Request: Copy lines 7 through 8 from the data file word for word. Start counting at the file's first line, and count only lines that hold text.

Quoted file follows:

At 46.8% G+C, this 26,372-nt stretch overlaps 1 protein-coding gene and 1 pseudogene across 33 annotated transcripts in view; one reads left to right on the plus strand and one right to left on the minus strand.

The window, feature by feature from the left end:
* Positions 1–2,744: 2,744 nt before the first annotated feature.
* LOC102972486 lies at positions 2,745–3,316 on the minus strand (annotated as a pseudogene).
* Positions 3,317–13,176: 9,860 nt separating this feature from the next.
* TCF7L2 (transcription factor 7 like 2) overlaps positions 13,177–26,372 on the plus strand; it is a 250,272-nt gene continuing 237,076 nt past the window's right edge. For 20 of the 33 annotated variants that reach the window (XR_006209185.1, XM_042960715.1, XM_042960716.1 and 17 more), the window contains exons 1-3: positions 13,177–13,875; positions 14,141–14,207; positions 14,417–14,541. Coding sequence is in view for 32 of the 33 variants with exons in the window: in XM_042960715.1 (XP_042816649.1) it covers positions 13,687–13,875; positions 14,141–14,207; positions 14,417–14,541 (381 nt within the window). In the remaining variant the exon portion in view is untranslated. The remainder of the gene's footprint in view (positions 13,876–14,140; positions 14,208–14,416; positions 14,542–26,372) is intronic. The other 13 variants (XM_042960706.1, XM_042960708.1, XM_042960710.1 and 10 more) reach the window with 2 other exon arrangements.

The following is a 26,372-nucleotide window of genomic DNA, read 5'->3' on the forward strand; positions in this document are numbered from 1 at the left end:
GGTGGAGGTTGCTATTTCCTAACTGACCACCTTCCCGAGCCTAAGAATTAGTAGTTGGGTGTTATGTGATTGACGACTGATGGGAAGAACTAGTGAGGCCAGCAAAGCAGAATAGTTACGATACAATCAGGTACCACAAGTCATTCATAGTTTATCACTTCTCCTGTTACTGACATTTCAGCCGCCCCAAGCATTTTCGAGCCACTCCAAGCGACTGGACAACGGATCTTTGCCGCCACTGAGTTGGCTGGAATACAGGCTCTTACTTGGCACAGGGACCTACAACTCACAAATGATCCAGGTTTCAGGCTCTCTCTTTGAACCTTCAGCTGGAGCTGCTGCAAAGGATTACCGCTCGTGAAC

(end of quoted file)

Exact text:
The following is a 26,372-nucleotide window of genomic DNA, read 5'->3' on the forward strand; positions in this document are numbered from 1 at the left end:
GGTGGAGGTTGCTATTTCCTAACTGACCACCTTCCCGAGCCTAAGAATTAGTAGTTGGGTGTTATGTGATTGACGACTGATGGGAAGAACTAGTGAGGCCAGCAAAGCAGAATAGTTACGATACAATCAGGTACCACAAGTCATTCATAGTTTATCACTTCTCCTGTTACTGACATTTCAGCCGCCCCAAGCATTTTCGAGCCACTCCAAGCGACTGGACAACGGATCTTTGCCGCCACTGAGTTGGCTGGAATACAGGCTCTTACTTGGCACAGGGACCTACAACTCACAAATGATCCAGGTTTCAGGCTCTCTCTTTGAACCTTCAGCTGGAGCTGCTGCAAAGGATTACCGCTCGTGAAC